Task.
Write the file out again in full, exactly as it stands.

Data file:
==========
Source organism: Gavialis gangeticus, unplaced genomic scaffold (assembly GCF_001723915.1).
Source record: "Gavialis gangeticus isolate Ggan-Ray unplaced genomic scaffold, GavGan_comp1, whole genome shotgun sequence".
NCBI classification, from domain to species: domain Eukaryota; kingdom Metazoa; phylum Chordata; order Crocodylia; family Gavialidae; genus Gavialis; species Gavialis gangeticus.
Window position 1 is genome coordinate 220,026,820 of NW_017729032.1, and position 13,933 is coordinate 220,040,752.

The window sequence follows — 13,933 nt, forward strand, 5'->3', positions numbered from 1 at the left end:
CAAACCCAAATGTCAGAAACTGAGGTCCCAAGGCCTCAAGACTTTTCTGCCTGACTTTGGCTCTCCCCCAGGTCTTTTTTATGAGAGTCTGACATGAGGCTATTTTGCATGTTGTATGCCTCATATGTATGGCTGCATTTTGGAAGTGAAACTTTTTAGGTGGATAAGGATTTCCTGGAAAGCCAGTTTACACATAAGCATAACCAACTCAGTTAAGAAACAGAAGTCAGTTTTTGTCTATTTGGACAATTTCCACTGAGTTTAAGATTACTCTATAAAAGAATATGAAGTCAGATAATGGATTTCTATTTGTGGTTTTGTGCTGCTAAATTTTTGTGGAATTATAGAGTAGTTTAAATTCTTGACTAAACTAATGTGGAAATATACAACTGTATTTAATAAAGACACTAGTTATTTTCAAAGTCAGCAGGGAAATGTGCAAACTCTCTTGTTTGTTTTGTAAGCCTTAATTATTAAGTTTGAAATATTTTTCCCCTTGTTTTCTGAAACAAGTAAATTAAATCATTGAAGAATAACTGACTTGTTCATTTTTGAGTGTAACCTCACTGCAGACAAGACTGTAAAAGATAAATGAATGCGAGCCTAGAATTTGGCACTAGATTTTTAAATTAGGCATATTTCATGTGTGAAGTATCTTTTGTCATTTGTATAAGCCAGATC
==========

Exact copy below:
Source organism: Gavialis gangeticus, unplaced genomic scaffold (assembly GCF_001723915.1).
Source record: "Gavialis gangeticus isolate Ggan-Ray unplaced genomic scaffold, GavGan_comp1, whole genome shotgun sequence".
NCBI classification, from domain to species: domain Eukaryota; kingdom Metazoa; phylum Chordata; order Crocodylia; family Gavialidae; genus Gavialis; species Gavialis gangeticus.
Window position 1 is genome coordinate 220,026,820 of NW_017729032.1, and position 13,933 is coordinate 220,040,752.

The window sequence follows — 13,933 nt, forward strand, 5'->3', positions numbered from 1 at the left end:
CAAACCCAAATGTCAGAAACTGAGGTCCCAAGGCCTCAAGACTTTTCTGCCTGACTTTGGCTCTCCCCCAGGTCTTTTTTATGAGAGTCTGACATGAGGCTATTTTGCATGTTGTATGCCTCATATGTATGGCTGCATTTTGGAAGTGAAACTTTTTAGGTGGATAAGGATTTCCTGGAAAGCCAGTTTACACATAAGCATAACCAACTCAGTTAAGAAACAGAAGTCAGTTTTTGTCTATTTGGACAATTTCCACTGAGTTTAAGATTACTCTATAAAAGAATATGAAGTCAGATAATGGATTTCTATTTGTGGTTTTGTGCTGCTAAATTTTTGTGGAATTATAGAGTAGTTTAAATTCTTGACTAAACTAATGTGGAAATATACAACTGTATTTAATAAAGACACTAGTTATTTTCAAAGTCAGCAGGGAAATGTGCAAACTCTCTTGTTTGTTTTGTAAGCCTTAATTATTAAGTTTGAAATATTTTTCCCCTTGTTTTCTGAAACAAGTAAATTAAATCATTGAAGAATAACTGACTTGTTCATTTTTGAGTGTAACCTCACTGCAGACAAGACTGTAAAAGATAAATGAATGCGAGCCTAGAATTTGGCACTAGATTTTTAAATTAGGCATATTTCATGTGTGAAGTATCTTTTGTCATTTGTATAAGCCAGATC